It turns out, science fiction space madness isn’t a real thing, it’s a plot device like warp drives, teleporters, and light sabers.
Isolation and close proximity isn’t much of a problem, we’ve dealt with it before, and we can still work with people, even though we hate them and the way they slurp their coffee, and lean back on their chair, even though that thing is totally going to break and they’re going to hurt themselves. And they won’t stop doing it, no matter how many times we ask them to stop.
Once again, radiation in space is a big problem. It’s out there, it’s everywhere, and we don’t have a great way to protect against it. Especially when it wrecks our brains.
The Hawaii Space Exploration Analog and Simulation (aka. Hi-SEAS) – a human spaceflight analog for Mars located on the slopes of the Mauna Loa volcano in Hawaii – just kicked off its third research mission designed to simulate manned missions on Mars.
Located at an elevation of 2500 meters (8,200 feet) above sea level, the analog site is located in a dry, rocky environment that is very cold and subject to very little precipitation. While there, the crew of Mission Three will conduct detailed research studies to determine what is required to sustain a space flight crew during an extended mission to Mars and while living on Mars.
The six-member team includes Martha Lenio (Commander), Allen Mirkadyrov, Sophie Milam, Neil Sheibelhut, Jocelyn Dunn, and Zak Wilson, with Ed Fix and Micheal Castro in Reserve. This crew will spend the next 254 days living in conditions that closely resemble those present on the Martian surface.
Research into food, crew dynamics, behaviors, roles and performance, and other aspects of space flight and a mission on Mars itself is the primary focus. This will be the third of four research missions conducted by Hi-SEAS and funded by the NASA Human Research Program. The information gleaned from these research studies, it is hoped, will one day help NASA conduct its own manned missions to the Red Planet.
For the course of their research studies, the crew will be living in a dome that is 11 meters (36 feet) in diameter and has a living area of about 93 square meters (1000 square feet). The dome also has a second level that is loftlike – providing a high-ceiling is crucial to combating long-term feelings of claustrophobia.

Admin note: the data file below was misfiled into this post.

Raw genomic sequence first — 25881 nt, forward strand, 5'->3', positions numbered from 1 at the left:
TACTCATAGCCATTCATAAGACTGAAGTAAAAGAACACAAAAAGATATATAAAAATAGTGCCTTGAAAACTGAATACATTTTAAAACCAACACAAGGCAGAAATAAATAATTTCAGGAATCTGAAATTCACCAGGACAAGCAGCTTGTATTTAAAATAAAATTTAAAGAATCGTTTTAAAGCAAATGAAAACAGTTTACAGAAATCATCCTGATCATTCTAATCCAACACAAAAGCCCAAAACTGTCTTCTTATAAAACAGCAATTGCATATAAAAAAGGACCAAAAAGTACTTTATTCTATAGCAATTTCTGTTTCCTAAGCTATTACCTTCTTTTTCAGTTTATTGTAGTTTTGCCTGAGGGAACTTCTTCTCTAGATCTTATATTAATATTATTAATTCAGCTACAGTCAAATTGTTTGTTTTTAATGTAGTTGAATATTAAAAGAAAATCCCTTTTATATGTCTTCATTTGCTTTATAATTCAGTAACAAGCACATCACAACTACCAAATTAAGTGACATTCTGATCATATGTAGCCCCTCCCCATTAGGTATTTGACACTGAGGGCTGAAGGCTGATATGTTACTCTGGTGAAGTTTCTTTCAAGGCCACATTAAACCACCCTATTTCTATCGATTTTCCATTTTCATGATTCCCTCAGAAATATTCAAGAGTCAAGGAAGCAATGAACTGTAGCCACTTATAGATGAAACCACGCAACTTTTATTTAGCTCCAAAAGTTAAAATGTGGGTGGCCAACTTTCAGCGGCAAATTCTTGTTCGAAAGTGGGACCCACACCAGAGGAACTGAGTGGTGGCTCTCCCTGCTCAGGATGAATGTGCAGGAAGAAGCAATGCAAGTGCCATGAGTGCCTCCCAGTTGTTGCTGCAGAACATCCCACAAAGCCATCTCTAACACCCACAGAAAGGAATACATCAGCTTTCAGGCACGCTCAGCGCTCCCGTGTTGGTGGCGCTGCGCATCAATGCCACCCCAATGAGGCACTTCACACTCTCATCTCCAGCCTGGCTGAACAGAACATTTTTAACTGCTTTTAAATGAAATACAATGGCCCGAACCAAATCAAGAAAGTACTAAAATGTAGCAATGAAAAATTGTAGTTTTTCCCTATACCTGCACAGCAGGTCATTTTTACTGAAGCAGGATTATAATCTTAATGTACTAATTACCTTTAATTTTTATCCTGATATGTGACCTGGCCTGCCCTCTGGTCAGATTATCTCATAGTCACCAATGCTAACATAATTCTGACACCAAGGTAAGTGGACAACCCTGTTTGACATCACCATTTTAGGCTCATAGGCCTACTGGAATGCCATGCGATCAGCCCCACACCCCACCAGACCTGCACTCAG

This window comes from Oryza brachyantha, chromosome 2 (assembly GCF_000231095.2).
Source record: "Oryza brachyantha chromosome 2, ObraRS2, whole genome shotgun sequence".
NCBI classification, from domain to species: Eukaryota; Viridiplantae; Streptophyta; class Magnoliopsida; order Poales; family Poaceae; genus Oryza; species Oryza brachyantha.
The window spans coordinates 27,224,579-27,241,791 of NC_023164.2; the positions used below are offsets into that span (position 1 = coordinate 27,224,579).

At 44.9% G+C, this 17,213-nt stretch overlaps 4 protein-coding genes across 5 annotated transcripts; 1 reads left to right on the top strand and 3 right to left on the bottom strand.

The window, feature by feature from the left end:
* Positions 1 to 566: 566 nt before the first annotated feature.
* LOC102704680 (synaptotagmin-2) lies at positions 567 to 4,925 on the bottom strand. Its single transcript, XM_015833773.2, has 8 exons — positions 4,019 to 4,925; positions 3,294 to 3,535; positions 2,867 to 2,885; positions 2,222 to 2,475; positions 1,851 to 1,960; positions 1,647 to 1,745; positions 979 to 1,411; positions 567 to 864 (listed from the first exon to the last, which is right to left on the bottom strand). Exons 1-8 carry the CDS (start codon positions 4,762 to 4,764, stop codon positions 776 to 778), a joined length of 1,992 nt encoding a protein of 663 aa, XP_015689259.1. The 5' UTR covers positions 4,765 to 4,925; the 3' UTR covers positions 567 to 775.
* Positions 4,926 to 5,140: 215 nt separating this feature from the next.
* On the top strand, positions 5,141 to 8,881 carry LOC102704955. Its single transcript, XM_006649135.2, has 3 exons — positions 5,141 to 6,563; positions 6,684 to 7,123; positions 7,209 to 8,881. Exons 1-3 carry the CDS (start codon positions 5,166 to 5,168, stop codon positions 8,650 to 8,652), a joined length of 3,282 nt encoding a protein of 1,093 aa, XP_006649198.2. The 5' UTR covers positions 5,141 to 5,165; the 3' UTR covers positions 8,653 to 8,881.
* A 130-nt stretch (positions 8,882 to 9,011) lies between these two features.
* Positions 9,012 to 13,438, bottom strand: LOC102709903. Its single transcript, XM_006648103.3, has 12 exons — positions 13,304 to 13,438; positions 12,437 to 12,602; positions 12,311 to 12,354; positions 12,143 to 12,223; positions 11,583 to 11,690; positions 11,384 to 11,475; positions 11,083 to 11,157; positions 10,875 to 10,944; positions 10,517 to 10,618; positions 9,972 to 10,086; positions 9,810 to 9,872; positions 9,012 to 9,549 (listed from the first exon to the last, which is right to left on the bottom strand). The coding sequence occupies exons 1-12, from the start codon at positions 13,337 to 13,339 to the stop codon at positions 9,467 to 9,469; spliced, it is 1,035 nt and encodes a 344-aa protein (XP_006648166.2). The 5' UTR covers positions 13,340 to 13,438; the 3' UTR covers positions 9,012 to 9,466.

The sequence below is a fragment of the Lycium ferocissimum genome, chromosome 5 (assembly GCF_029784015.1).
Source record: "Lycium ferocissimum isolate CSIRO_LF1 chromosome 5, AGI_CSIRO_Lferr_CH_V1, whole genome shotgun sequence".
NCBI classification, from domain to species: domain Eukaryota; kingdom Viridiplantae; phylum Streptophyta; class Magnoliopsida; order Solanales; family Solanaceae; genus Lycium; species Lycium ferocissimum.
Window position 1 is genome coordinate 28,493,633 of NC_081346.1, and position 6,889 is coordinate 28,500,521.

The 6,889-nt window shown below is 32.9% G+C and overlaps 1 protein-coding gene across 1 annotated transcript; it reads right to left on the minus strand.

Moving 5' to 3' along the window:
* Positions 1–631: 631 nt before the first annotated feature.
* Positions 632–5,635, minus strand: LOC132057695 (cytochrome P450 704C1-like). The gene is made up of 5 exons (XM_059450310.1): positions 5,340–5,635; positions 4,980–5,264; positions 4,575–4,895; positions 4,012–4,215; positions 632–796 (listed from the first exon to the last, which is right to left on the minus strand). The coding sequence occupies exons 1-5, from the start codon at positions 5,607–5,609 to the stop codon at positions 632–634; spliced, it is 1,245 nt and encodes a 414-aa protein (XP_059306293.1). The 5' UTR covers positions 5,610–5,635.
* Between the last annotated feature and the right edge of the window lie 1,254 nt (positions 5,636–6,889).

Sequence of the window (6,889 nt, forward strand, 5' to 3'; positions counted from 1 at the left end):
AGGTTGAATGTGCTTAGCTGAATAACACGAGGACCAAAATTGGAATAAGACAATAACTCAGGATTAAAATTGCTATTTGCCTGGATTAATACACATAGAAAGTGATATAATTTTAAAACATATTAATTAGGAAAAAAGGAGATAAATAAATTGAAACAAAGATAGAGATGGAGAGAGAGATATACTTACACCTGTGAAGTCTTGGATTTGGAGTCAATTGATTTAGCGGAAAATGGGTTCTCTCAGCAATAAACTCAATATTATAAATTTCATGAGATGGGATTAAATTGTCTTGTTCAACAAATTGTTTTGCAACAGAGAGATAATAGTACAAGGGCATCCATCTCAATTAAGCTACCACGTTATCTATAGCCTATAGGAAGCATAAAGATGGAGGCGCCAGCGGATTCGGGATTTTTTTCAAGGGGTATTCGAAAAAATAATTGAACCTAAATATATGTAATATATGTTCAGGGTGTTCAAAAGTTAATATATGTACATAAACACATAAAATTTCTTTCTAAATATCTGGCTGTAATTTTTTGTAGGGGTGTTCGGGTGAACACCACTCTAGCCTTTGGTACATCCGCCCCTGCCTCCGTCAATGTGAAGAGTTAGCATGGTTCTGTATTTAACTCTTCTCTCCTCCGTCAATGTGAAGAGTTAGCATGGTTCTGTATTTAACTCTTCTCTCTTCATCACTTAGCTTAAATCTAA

The six crew members will sleep in pie-slice-shaped staterooms, each of which contains a mattress, desk and stool. Their clothing is stored under the bed, which sits at the wide side of the slice. They do their business in a series of composting toilets that turn their repurposed feces (the pathogens are removed) into a potential source of fertilizer for the next mission.
A workout area provides the astronauts with an opportunity to stay in shape with such exercises as video aerobics, juggling, and balloon volleyball. And communications are conducted through NASA-issued email addresses – with an artificial delay to simulate the time lag from Mars – and access to a web made of cached, nondynamic pages.
To complete the illusion of being on Mars, when the crew are not in their pressurized habitation dome, they will be walking around in space suits. The mission will conclude on July 14th, 2015, with a fourth and final mission to take place at a so-far undetermined date.
In related news, the Mars Society announced yesterday that Crew 142 arrived at the Mars Desert Research Station (MDRS) in southern Utah to begin the 2014-15 MDRS field season. Crew 142, consisting of seven people, is the first of three crews composed of finalists for the planned Mars Arctic 365 (MA365) mission that will serve at MDRS for two weeks of training and testing.
Once their training is complete, crew 142 will be shipping off to the Flashline Mars Arctic Research Station (FMARS) located on Devon Island in northern Canada, followed shortly behind by the other MA365 finalists, for a year-long research stint.
Much like the Hi-SEAS project, the Mars Society is a non-profit space advocacy organization that is dedicated to promoting the human exploration and settlement of Mars. Established by Dr. Robert Zubrin and colleagues in 1998, the organization works to educate the public, the media, and government on the benefits of Mars exploration and the importance of planning a manned mission in the coming decade.
For the next two weeks, the seven finalists will be engaged in activities designed to simulate conditions on another planet. For the duration, they will be living and working in the Mars Analog Research Stations (MARS) – a prototype of the habitat that the Mars Society plans to eventually land on Mars and serves as the crew’s main base as they explore the harsh Martian environment.
Ultimately, these analog experiments offer NASA and other space research groups the opportunity to carry out field research in a variety of key scientific and engineering disciplines that will help prepare humans to explore Mars in the coming years.
For one, it lets research crews know what kinds of work they can physically do when fully suited up, and just how well their suits can hold up to months’ worth of activity. At the same time, it allows for psychological studies and human factor issues – like testing the effects of isolation on human beings, and whether or not the habitats will suffice for long periods of occupation.
Above all, it lets us see how human beings with different skills sets and tasks can function together as a whole in a Martian environment. On any given day, astronauts in these analog environments are tasked with working within the pressurized habitats, out in the field, or far away using pressurized rovers or un-pressurized vehicles.
At the same time, it offers the opportunity for research crews to test out being in an isolated environment, connected to mission control and the terrestrial scientific community only through official communications.
And of course, there’s also the matter of the astronauts’ being connected to each other and robots in the field. Making these different assets work together to achieve the maximum possible exploration effect requires developing a combined operations approach, which is another aim of Hi-SEAS, the Mars Society, and other research groups.